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China was the world’s largest wind market in 2012 in terms of annual installed capacity, according to figures compiled by Bloomberg New Energy Finance. The country installed 15.9GW of onshore turbines, or more than one-third of all new capacity worldwide.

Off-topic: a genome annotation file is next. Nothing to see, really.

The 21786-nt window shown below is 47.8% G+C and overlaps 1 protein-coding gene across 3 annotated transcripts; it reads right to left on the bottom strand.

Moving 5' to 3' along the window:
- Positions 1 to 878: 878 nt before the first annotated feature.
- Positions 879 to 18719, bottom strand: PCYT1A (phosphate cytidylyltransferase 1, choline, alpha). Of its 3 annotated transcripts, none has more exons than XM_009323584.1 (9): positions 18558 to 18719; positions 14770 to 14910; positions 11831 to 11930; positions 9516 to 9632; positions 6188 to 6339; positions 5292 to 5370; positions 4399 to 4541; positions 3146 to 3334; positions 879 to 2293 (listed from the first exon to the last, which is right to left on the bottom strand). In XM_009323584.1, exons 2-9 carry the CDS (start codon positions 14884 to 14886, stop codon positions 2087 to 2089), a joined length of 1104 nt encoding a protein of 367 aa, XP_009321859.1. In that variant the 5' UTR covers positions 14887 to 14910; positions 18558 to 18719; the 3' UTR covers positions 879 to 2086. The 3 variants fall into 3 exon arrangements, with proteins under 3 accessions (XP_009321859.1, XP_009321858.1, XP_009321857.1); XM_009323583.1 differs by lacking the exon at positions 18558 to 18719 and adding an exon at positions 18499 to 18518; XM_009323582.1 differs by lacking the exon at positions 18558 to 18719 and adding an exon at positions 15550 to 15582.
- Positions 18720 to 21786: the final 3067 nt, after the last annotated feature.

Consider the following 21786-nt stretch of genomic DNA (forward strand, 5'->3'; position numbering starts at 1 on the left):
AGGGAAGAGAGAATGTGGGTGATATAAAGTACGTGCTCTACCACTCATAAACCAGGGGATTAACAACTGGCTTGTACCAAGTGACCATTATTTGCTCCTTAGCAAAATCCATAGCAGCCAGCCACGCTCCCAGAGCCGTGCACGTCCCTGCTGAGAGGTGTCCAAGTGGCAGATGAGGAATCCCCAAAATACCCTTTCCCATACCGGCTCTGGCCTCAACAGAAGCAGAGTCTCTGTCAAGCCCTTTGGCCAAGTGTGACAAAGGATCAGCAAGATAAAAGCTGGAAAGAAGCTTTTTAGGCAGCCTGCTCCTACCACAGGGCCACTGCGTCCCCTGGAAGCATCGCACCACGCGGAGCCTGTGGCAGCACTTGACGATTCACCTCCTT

Wind energy has become China’s third-largest energy source, behind coal and hydropower. China now has 61GW of cumulative grid-connected wind energy capacity – 5.3% of the country’s total nameplate – and generates 2% of its total electricity. Wind’s new place in China’s power sector comes despite an 18% decline in annual installations, from 2011’s record of 19.3GW, as many projects were delayed due to grid connection issues, leaving many companies in the supply chain suffering from late payments and subsidies. During 2012, new financial investment in wind in China also fell 12% to US$ 27.2 billion, although the falling cost of wind energy means that the same dollar amount of investment committed during 2012 will finance 10% more megawatts than had it been committed during 2011. New financial investment is a powerful leading indicator of construction activity, since it leads the completion of onshore wind farms by up to two years. However, Bloomberg New Energy Finance data shows that 15GW – a full 20% of China’s wind capacity – remains unconnected to the grid. China’s wind turbine suppliers last year were all homegrown: Goldwind (2.8GW, 19% market share), Guodian United Power (1.9GW, 13%) and Sinovel (1.5GW, 10%). Bloomberg New Energy Finance forecasts 16.6GW of installations in China this year and 17-18GW in both 2014 and 2015.
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